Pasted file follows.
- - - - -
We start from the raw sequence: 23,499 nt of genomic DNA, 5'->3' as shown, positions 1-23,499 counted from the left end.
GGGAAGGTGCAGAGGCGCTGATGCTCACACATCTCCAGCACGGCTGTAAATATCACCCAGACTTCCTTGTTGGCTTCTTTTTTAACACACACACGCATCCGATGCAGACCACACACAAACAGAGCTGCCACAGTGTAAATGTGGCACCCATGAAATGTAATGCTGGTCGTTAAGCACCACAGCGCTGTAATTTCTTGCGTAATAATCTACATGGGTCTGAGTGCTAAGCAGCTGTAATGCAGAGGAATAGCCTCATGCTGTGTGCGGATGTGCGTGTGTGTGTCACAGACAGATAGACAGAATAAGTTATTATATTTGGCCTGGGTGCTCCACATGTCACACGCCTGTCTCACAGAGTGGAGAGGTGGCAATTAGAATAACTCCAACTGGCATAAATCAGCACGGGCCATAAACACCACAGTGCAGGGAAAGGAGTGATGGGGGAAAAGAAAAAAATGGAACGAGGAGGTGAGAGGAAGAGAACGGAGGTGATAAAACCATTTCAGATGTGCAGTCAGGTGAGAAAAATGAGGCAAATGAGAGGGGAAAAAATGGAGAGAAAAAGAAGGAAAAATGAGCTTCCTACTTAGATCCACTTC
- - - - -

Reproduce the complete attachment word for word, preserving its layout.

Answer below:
We start from the raw sequence: 23,499 nt of genomic DNA, 5'->3' as shown, positions 1-23,499 counted from the left end.
GGGAAGGTGCAGAGGCGCTGATGCTCACACATCTCCAGCACGGCTGTAAATATCACCCAGACTTCCTTGTTGGCTTCTTTTTTAACACACACACGCATCCGATGCAGACCACACACAAACAGAGCTGCCACAGTGTAAATGTGGCACCCATGAAATGTAATGCTGGTCGTTAAGCACCACAGCGCTGTAATTTCTTGCGTAATAATCTACATGGGTCTGAGTGCTAAGCAGCTGTAATGCAGAGGAATAGCCTCATGCTGTGTGCGGATGTGCGTGTGTGTGTCACAGACAGATAGACAGAATAAGTTATTATATTTGGCCTGGGTGCTCCACATGTCACACGCCTGTCTCACAGAGTGGAGAGGTGGCAATTAGAATAACTCCAACTGGCATAAATCAGCACGGGCCATAAACACCACAGTGCAGGGAAAGGAGTGATGGGGGAAAAGAAAAAAATGGAACGAGGAGGTGAGAGGAAGAGAACGGAGGTGATAAAACCATTTCAGATGTGCAGTCAGGTGAGAAAAATGAGGCAAATGAGAGGGGAAAAAATGGAGAGAAAAAGAAGGAAAAATGAGCTTCCTACTTAGATCCACTTC